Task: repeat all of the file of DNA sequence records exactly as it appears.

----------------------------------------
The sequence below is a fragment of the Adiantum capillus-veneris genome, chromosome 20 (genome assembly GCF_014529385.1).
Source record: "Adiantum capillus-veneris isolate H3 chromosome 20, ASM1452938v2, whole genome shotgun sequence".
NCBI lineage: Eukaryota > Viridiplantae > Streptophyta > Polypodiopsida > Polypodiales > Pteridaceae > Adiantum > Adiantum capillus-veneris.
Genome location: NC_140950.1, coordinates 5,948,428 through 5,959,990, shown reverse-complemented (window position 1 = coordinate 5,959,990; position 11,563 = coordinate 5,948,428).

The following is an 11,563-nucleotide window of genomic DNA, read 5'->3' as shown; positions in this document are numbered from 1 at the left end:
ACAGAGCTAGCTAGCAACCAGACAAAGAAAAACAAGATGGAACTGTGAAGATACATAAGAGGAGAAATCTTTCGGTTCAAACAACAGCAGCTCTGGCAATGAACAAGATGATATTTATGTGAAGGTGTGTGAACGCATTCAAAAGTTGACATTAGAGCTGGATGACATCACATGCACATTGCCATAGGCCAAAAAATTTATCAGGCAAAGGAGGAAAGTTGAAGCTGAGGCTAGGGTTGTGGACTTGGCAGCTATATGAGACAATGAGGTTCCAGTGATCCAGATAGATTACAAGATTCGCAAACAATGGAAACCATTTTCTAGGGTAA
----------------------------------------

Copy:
The sequence below is a fragment of the Adiantum capillus-veneris genome, chromosome 20 (genome assembly GCF_014529385.1).
Source record: "Adiantum capillus-veneris isolate H3 chromosome 20, ASM1452938v2, whole genome shotgun sequence".
NCBI lineage: Eukaryota > Viridiplantae > Streptophyta > Polypodiopsida > Polypodiales > Pteridaceae > Adiantum > Adiantum capillus-veneris.
Genome location: NC_140950.1, coordinates 5,948,428 through 5,959,990, shown reverse-complemented (window position 1 = coordinate 5,959,990; position 11,563 = coordinate 5,948,428).

The following is an 11,563-nucleotide window of genomic DNA, read 5'->3' as shown; positions in this document are numbered from 1 at the left end:
ACAGAGCTAGCTAGCAACCAGACAAAGAAAAACAAGATGGAACTGTGAAGATACATAAGAGGAGAAATCTTTCGGTTCAAACAACAGCAGCTCTGGCAATGAACAAGATGATATTTATGTGAAGGTGTGTGAACGCATTCAAAAGTTGACATTAGAGCTGGATGACATCACATGCACATTGCCATAGGCCAAAAAATTTATCAGGCAAAGGAGGAAAGTTGAAGCTGAGGCTAGGGTTGTGGACTTGGCAGCTATATGAGACAATGAGGTTCCAGTGATCCAGATAGATTACAAGATTCGCAAACAATGGAAACCATTTTCTAGGGTAA